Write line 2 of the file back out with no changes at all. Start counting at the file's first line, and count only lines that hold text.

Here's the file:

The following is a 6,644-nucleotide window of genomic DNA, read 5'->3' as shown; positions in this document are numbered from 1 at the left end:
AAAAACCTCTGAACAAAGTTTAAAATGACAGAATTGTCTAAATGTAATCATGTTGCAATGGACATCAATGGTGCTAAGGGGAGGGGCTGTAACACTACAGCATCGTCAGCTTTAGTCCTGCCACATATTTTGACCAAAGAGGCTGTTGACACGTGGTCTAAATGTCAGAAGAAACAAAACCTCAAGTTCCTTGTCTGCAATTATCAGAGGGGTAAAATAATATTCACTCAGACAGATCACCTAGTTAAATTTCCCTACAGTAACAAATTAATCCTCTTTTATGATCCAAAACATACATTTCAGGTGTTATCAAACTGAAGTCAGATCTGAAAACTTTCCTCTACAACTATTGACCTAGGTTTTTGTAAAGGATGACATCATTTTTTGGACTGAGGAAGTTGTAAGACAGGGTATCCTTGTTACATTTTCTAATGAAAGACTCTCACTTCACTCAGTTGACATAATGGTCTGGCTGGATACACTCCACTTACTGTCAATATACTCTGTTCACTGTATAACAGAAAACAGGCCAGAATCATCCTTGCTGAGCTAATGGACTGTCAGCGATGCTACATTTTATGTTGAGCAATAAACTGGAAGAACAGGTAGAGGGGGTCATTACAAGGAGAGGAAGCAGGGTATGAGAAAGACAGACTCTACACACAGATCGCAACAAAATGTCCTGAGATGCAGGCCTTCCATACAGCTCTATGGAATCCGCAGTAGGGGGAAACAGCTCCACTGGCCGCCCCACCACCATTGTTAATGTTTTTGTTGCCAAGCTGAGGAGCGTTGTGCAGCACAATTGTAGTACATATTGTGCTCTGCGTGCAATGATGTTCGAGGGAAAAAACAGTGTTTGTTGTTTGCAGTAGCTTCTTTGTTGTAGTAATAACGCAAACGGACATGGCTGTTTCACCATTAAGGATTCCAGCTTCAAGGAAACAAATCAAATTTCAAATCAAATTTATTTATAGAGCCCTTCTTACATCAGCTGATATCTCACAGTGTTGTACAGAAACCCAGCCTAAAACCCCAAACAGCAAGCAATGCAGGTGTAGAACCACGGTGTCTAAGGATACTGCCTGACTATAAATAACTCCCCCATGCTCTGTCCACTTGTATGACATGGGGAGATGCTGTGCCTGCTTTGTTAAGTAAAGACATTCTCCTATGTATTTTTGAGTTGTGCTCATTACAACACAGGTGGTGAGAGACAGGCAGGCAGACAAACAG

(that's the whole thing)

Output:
AAAAACCTCTGAACAAAGTTTAAAATGACAGAATTGTCTAAATGTAATCATGTTGCAATGGACATCAATGGTGCTAAGGGGAGGGGCTGTAACACTACAGCATCGTCAGCTTTAGTCCTGCCACATATTTTGACCAAAGAGGCTGTTGACACGTGGTCTAAATGTCAGAAGAAACAAAACCTCAAGTTCCTTGTCTGCAATTATCAGAGGGGTAAAATAATATTCACTCAGACAGATCACCTAGTTAAATTTCCCTACAGTAACAAATTAATCCTCTTTTATGATCCAAAACATACATTTCAGGTGTTATCAAACTGAAGTCAGATCTGAAAACTTTCCTCTACAACTATTGACCTAGGTTTTTGTAAAGGATGACATCATTTTTTGGACTGAGGAAGTTGTAAGACAGGGTATCCTTGTTACATTTTCTAATGAAAGACTCTCACTTCACTCAGTTGACATAATGGTCTGGCTGGATACACTCCACTTACTGTCAATATACTCTGTTCACTGTATAACAGAAAACAGGCCAGAATCATCCTTGCTGAGCTAATGGACTGTCAGCGATGCTACATTTTATGTTGAGCAATAAACTGGAAGAACAGGTAGAGGGGGTCATTACAAGGAGAGGAAGCAGGGTATGAGAAAGACAGACTCTACACACAGATCGCAACAAAATGTCCTGAGATGCAGGCCTTCCATACAGCTCTATGGAATCCGCAGTAGGGGGAAACAGCTCCACTGGCCGCCCCACCACCATTGTTAATGTTTTTGTTGCCAAGCTGAGGAGCGTTGTGCAGCACAATTGTAGTACATATTGTGCTCTGCGTGCAATGATGTTCGAGGGAAAAAACAGTGTTTGTTGTTTGCAGTAGCTTCTTTGTTGTAGTAATAACGCAAACGGACATGGCTGTTTCACCATTAAGGATTCCAGCTTCAAGGAAACAAATCAAATTTCAAATCAAATTTATTTATAGAGCCCTTCTTACATCAGCTGATATCTCACAGTGTTGTACAGAAACCCAGCCTAAAACCCCAAACAGCAAGCAATGCAGGTGTAGAACCACGGTGTCTAAGGATACTGCCTGACTATAAATAACTCCCCCATGCTCTGTCCACTTGTATGACATGGGGAGATGCTGTGCCTGCTTTGTTAAGTAAAGACATTCTCCTATGTATTTTTGAGTTGTGCTCATTACAACACAGGTGGTGAGAGACAGGCAGGCAGACAAACAG